Date of Award

2011-05-01

Degree Name

PhD Nursing

Dissertation Committee

Dr. Susan Instone, Chairperson; Dr. Lois Howland; Dr. Anita Hunter

Keywords

California, children & youth, medication administration, nursing, school attendance, school nurses, student outcomes

Abstract

The purpose of this study was to obtain evidence to support the assumption that school nurses have a positive effect on school attendance and medication administration practices and to hear the voice of the California school nurse. Data from this exploratory, descriptive study came from an online researcher developed survey consisting of both forced choice and open-ended questions completed by California school nurses representing the three major regions of California (Northern, Central, and Southern). The following three research questions guided the study: 1) What is the relationship between school and nurse factors on student outcomes? 2) How valued do California school nurses feel? 3) What makes the California school nurse feel valued? Descriptive statistics and correlations between school nurse and nurse factors and student outcomes were computed for comparability analysis at baseline. Research question three was analyzed qualitatively for themes using a horizontal approach. A total of 382 surveys were utilized for data analysis and these were separated based on region of California. The majority of nurses reported having a method to track attendance and receive referrals for students with frequent absences. The majority also reported that attendance improved after their intervention. The majority of nurses reported that they have guidelines for medication administration; the most common people to administer medications were the health aide or secretary; and no medication errors occurred in the previous month. Of the errors that had occurred, the most common error was a missed dose. Correlations between years of experience as a school nurse, number of students and school sites that the nurse is responsible for and number of medication errors and number of children sent home were non-significant. The majority of school nurses felt "extremely valued" or "valued" in their current positions. Nine themes from open ended questions were developed to learn specifically what makes school nurses feel valued. Limitations of this study included the self-report nature of the survey, the large amount of data missing for key questions, and the convenience sample. Discussion for areas of future research is included.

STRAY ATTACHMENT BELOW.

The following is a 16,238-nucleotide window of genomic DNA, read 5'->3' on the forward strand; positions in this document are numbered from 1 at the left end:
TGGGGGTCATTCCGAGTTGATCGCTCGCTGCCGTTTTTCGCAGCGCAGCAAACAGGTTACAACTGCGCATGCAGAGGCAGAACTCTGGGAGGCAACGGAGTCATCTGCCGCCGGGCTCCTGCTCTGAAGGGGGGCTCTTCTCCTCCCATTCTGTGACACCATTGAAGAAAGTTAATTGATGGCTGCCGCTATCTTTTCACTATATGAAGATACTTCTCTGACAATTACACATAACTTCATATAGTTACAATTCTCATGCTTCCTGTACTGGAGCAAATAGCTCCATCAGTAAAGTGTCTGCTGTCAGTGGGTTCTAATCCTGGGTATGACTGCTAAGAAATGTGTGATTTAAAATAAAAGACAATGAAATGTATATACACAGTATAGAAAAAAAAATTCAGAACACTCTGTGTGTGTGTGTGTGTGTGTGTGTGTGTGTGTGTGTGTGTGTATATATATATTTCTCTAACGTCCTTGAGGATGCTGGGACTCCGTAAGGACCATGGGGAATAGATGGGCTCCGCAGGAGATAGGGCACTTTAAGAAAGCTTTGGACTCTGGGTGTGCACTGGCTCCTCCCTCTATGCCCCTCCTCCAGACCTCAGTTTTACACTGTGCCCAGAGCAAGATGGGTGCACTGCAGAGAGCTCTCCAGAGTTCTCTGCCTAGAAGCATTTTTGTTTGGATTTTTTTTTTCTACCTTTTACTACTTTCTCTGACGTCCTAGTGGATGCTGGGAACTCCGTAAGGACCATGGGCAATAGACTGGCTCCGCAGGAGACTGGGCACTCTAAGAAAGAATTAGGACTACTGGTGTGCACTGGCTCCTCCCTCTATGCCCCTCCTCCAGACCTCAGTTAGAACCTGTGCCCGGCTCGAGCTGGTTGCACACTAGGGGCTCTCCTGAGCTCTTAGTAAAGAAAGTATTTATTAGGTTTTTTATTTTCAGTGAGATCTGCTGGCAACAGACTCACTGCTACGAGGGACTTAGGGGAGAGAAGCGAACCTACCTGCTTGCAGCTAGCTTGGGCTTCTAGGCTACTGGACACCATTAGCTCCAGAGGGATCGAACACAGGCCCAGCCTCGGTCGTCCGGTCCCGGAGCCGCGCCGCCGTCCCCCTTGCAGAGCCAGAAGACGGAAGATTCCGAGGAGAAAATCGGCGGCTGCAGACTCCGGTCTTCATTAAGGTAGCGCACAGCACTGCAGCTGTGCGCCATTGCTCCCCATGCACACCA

Document Type

Dissertation: Open Access

Department

Nursing

Included in

Nursing Commons

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